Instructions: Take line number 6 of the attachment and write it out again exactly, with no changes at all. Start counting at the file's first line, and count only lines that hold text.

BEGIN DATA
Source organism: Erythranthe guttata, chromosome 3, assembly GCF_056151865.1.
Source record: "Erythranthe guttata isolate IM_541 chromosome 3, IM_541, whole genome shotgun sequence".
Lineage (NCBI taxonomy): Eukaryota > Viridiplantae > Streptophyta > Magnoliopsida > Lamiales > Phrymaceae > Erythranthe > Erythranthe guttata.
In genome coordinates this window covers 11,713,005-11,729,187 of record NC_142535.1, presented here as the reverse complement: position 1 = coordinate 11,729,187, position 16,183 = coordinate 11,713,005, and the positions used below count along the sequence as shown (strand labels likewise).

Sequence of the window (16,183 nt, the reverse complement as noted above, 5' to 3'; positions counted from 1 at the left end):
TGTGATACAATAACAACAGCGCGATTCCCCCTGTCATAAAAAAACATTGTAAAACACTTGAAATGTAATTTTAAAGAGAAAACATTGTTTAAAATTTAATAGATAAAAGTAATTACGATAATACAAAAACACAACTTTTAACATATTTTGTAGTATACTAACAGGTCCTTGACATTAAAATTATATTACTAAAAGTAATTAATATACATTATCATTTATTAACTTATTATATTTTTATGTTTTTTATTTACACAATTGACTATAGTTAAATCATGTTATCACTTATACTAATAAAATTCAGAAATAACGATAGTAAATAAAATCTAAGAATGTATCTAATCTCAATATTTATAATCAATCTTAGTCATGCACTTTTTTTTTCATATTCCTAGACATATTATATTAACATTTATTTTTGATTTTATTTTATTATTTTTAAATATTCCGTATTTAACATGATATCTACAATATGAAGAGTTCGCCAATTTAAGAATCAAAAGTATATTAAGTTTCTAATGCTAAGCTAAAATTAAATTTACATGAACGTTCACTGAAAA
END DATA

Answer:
TGTGATACAATAACAACAGCGCGATTCCCCCTGTCATAAAAAAACATTGTAAAACACTTGAAATGTAATTTTAAAGAGAAAACATTGTTTAAAATTTAATAGATAAAAGTAATTACGATAATACAAAAACACAACTTTTAACATATTTTGTAGTATACTAACAGGTCCTTGACATTAAAATTATATTACTAAAAGTAATTAATATACATTATCATTTATTAACTTATTATATTTTTATGTTTTTTATTTACACAATTGACTATAGTTAAATCATGTTATCACTTATACTAATAAAATTCAGAAATAACGATAGTAAATAAAATCTAAGAATGTATCTAATCTCAATATTTATAATCAATCTTAGTCATGCACTTTTTTTTTCATATTCCTAGACATATTATATTAACATTTATTTTTGATTTTATTTTATTATTTTTAAATATTCCGTATTTAACATGATATCTACAATATGAAGAGTTCGCCAATTTAAGAATCAAAAGTATATTAAGTTTCTAATGCTAAGCTAAAATTAAATTTACATGAACGTTCACTGAAAA